Then the logistic regression model with glm:

> mod1  <-  glm( cbind(Correct,Incorrect) ~ Fac+Treat+time,data=dat2,
+               family=quasibinomial)
> summary(mod1)

Call:
glm(formula = cbind(Correct, Incorrect) ~ Fac + Treat + time,
family = quasibinomial, data = dat2)

Deviance Residuals:
Min       1Q   Median       3Q      Max
-5.0491  -0.9201   0.0306   1.2389   2.6465

Coefficients:
Estimate Std. Error t value Pr(>|t|)
(Intercept)   0.3056     0.1927   1.586    0.122
Fac1         -0.4469     0.2371  -1.885    0.068 .
Treat1        0.3650     0.2280   1.601    0.119
time2        -0.1418     0.1882  -0.754    0.456
---
Signif. codes:  0 '***' 0.001 '**' 0.01 '*' 0.05 '.' 0.1 ' ' 1

(Dispersion parameter for quasibinomial family taken to be 2.495025)

Null deviance: 104.615  on 37  degrees of freedom
Residual deviance:  92.964  on 34  degrees of freedom
AIC: NA

Number of Fisher Scoring iterations: 4

> confint(mod1)
Waiting for profiling to be done...
2.5 %     97.5 %
(Intercept) -0.07033639 0.68670110
Fac1        -0.91408500 0.01634683
Treat1      -0.08082370 0.81403122
time2       -0.51135618 0.22687954


Then finally a mixed effects logistic regression using the package lme4 :

> library(lme4)
> mod2  <-  glmer( cbind(Correct,Incorrect) ~ (1 | Participant)+ Fac+Treat+time,
+                 data=dat2, family=binomial)
> summary(mod2)
Generalized linear mixed model fit by maximum likelihood (Laplace
Approximation) [glmerMod]
Family: binomial  ( logit )
Formula: cbind(Correct, Incorrect) ~ (1 | Participant) + Fac + Treat +
time
Data: dat2

AIC      BIC   logLik deviance df.resid
216.9    225.1   -103.4    206.9       33

Scaled residuals:
Min       1Q   Median       3Q      Max
-2.28230 -0.50098  0.04307  0.46146  1.34688

Random effects:
Groups      Name        Variance Std.Dev.
Participant (Intercept) 0.2199   0.469
Number of obs: 38, groups:  Participant, 19

Fixed effects:
Estimate Std. Error z value Pr(>|z|)
(Intercept)   0.3561     0.2293   1.553   0.1203
Fac1         -0.5145     0.3125  -1.646   0.0997 .
Treat1        0.3992     0.3005   1.328   0.1840
time2        -0.1650     0.1222  -1.351   0.1769
---
Signif. codes:  0 '***' 0.001 '**' 0.01 '*' 0.05 '.' 0.1 ' ' 1

Correlation of Fixed Effects:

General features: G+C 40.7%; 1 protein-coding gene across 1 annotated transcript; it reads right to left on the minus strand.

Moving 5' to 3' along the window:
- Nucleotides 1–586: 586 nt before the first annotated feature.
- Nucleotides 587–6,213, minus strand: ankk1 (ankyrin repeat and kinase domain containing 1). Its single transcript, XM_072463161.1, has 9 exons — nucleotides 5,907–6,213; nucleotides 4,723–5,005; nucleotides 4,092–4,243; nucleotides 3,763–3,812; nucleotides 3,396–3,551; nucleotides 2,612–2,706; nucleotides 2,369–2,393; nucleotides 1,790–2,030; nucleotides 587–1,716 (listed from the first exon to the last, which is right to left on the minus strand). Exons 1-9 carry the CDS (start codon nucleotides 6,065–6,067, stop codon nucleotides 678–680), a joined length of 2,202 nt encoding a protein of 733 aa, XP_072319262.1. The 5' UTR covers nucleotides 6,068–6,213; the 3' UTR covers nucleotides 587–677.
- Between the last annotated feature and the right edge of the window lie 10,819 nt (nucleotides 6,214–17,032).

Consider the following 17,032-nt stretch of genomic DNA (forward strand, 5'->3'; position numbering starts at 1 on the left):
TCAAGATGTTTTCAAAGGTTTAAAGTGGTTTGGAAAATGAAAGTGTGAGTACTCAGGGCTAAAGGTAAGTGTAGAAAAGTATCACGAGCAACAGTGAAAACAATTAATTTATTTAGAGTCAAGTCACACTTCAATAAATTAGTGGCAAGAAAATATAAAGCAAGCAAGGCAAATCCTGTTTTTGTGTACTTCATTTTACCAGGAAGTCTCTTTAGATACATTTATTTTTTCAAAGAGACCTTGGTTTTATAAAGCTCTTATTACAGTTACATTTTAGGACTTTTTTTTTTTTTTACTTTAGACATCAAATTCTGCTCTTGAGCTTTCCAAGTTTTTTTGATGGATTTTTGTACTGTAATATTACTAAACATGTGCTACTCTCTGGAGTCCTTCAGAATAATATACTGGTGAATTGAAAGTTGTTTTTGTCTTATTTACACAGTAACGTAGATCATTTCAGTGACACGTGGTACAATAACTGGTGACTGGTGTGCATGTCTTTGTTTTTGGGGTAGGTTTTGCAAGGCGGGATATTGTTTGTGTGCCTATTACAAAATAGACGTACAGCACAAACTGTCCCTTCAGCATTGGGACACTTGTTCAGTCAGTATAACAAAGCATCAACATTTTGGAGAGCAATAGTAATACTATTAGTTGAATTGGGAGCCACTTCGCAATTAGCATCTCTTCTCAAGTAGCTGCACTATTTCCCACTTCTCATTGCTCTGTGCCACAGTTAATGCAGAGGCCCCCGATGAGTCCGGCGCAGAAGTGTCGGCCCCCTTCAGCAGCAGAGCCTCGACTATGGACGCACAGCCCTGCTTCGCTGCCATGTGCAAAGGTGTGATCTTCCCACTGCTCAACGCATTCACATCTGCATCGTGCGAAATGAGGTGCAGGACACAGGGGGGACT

(Intr) Fac1   Treat1
Fac1   -0.682
Treat1  0.002 -0.521
time2  -0.271  0.006 -0.004
> confint(mod2)   ### Takes some time ...
Computing profile confidence intervals ...
2.5 %     97.5 %
.sig01       0.2954552 0.73555790
(Intercept) -0.1114361 0.83355966
Fac1        -1.1729185 0.12437142
Treat1      -0.2182774 1.02947320
time2       -0.4050066 0.07437656

• I have used a binomial model- The treatment has to nested with each participant when using random effects and then the model doesn't converge. Commented Feb 17, 2017 at 12:12
• How many subjects do you have? Why do you think you have to nest the treatment effect with participant when using random effects? If you think the effects differ by participant, maybe the treatment effect also could be a random effect? Then you would be interested in the mean of that random effect. Can you post your data? (Or, if not, simulated data with the same structure?) Commented Feb 17, 2017 at 12:16
• I only have 48 participants which is why I also think log-odds is appropriate. How do I post a text file on here? Participant is the random effect, but the subject is either assign treatment 1 or 2, which affects the score of the participant. Commented Feb 17, 2017 at 14:32
• People often make a textfile available in dropbox and post the link here. If you are using R you can do dput(your_object_here) which we then can read into R using dget Commented Feb 17, 2017 at 14:43
• dropbox.com/s/jwmpdvy0835105m/ex.txt?dl=0 Commented Feb 17, 2017 at 14:57